Winning Cures Everything

In sports, they say that winning cures everything.  We have some evidence to support that assertion from Jacksonville.  For years, the Jags could not sell out the stadium and it was “not a good look” on TV to have the team playing in front of vast swaths of empty seats.  So, the team put tarps over about 10,000 of the seats to give the impression that the Jags were playing in front of a crowd that came closer to filling the stadium.

In the 2017 season, the Jags were much better than they had been for a decade.  The Jags won 10 games; the last time they reached double-digits in wins was 2007.  Their record won them a division title and that got them a home playoff game.  The team pulled off the tarps for that game and sold a surprising number of tix for the game given the lukewarm attendance figures from the last 10 years.  And now the Jags have announced that they will keep the tarps off for the 2018 season.  Moreover, the Jags also announced that ticket prices will go up by 10% for 2018.

The Jags remain committed to playing one of their home games in London and in 2018, they will play the Eagles there in Wembley Stadium.  That is a scheduling glitch for the Jags.  The Eagles would probably have filled EverBank Field in Jax as the reigning Super Bowl Champions.  Two other opponents scheduled to visit Jax next year are the Jets and the Skins.  Those two teams will probably not draw full houses – but they very well could in London.

Winning cures everything – – except a scheduling glitch by the NFL schedule makers…

Sonny Dykes is the head coach at SMU taking over for Chad Morris who resigned the position.  Sonny Dykes had been the head coach at Cal and La Tech prior to this job; he is considered a “passing offense guru”.  The thing that I like about Sonny Dykes is that he is the son of Spike Dykes who was the head coach at Texas Tech for almost 15 years.  Spike Dykes was one of the more colorful head coaches that I can recall.  Nowadays, when a team loses a game, the head coach will go the lectern and say that he is proud of the way his team competed and how they showed resilience in the face of adversity.  Everyone will go back to work tomorrow and “get better”.  That was not Spike Dykes; when his Texas Tech team laid an egg, here are some of the things that he said about the team and the game:

“We played like three tons of buzzard puke out there today.”

And …

“They whipped us like a tied-up goat.”

And …

“We just weren’t productive; that’s because when you have five turnovers, miss two field goals and get another one blocked; my gosh, that’s enough to choke a mule.”

And …

“They say you lose 10 percent of your fan base every year. And I’ve been here 11 years, so you do the math.”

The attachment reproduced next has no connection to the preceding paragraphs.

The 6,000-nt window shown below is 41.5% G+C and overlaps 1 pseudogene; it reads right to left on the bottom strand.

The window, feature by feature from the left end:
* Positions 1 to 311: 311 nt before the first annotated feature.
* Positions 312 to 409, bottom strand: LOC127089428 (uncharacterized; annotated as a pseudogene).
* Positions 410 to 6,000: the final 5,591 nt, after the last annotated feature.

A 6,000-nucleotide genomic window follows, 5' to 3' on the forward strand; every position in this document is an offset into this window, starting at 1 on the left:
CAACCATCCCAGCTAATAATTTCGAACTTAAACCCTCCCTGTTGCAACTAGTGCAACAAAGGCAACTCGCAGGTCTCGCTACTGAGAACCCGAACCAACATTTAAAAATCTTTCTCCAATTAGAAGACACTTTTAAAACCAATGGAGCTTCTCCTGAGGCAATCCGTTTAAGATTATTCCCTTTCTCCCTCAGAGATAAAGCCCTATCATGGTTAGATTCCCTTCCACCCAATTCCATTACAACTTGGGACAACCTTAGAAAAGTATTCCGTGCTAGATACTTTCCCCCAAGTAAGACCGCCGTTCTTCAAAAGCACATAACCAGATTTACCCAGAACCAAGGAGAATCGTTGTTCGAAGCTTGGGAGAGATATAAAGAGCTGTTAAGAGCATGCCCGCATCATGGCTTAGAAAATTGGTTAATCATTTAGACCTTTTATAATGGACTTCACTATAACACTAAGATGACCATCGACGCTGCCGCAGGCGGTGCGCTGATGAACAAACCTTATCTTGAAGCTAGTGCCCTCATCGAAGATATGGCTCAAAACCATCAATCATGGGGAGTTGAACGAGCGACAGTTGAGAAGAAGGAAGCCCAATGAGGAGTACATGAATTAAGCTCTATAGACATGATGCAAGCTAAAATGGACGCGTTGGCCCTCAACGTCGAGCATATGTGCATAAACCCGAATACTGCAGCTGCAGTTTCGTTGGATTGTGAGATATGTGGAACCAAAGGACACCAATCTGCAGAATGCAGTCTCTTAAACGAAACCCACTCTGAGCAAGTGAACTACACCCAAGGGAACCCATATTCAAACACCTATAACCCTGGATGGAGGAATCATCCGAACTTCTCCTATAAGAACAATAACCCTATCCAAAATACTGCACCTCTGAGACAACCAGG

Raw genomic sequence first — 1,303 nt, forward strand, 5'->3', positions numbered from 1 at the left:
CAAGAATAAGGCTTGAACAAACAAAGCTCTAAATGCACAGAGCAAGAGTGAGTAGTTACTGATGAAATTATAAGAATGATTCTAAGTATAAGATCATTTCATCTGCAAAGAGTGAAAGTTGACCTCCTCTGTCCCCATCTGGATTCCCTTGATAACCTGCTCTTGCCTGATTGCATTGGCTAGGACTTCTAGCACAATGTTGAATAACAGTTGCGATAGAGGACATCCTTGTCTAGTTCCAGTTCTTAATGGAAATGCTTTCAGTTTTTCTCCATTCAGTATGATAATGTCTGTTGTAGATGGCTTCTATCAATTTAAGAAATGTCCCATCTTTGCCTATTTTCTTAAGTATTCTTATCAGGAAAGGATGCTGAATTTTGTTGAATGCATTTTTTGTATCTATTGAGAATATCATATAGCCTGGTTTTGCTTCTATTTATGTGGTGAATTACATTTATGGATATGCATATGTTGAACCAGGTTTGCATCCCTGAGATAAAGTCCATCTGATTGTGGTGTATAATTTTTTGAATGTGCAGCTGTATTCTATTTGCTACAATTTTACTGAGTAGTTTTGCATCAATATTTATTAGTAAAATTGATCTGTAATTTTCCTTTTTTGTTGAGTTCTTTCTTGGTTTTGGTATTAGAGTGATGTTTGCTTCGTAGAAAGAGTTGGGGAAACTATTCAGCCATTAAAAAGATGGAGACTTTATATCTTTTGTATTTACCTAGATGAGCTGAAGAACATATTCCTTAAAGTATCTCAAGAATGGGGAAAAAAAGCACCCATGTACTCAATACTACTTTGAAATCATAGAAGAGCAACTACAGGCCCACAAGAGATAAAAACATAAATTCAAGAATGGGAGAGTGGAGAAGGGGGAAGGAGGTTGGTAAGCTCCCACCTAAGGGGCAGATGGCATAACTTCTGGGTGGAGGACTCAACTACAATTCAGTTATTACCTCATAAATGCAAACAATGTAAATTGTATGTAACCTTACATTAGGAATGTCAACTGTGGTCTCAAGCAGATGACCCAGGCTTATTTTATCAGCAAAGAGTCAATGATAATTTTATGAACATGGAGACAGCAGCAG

I can only hope that Sonny Dykes takes up his father’s mantle as a colorful football coach.  There are more than enough coaches who speak only in platitudes.

Yesterday, I watched two soccer games on FOX Sports Networks; this was the first phase of the elimination round in UAEFA Champions League.  One of the things that the commentators mentioned several times was that the World Cup Tournament in Russia was set to begin in 4 months.  The US will not be part of that Tournament having missed out on qualifying when it lost to Trinidad and Tobago last Fall.  Many commentators have said that this will be a setback for “growing soccer” in the US and they are probably right.  However, other commentators have pointed out that the failure of the US to qualify is also a blow to the Russian economy.  Here’s why:

  • The Russian government is spending about $12B to stage the World Cup.  That is a pittance when compared to the more than $50B it spent to stage the Winter Olympics at Sochi in 2014, but $12B is not a trivial expenditure.
  • In recent World Cup Tournaments, Americans were well represented in the cadre of new tourists coming to see the games.  With the US out of the tournament, it is likely that the American “representation” will be much smaller.  The estimate for the number of Americans who went to Brazil for the World Cup in 2014 is 100,000.
  • Americans are also spenders as tourists.  When the US team was eliminated from qualifying, that slot went to Panama.  It is highly unlikely that Panamanians will travel to Russia in numbers equivalent to US tourists or that Panamanians will spend the same amount of money once they are in Russia.

Another country that did not qualify for this year’s World Cup is The Netherlands.  That is a bit surprising because The Netherlands finished 3rd in the World Cup in 2014 and finished 2nd in the World Cup in 2010.

Finally, since I was talking about soccer, let me close with this comment from Greg Cote in the Miami Herald:

“Soccer superstar Cristiano Ronaldo may leave Real Madrid after being accused of tax evasion by Spanish authorities. Surprised Real Madrid fans haven’t started a GoFundMe to pay what he owes.”

But don’t get me wrong, I love sports………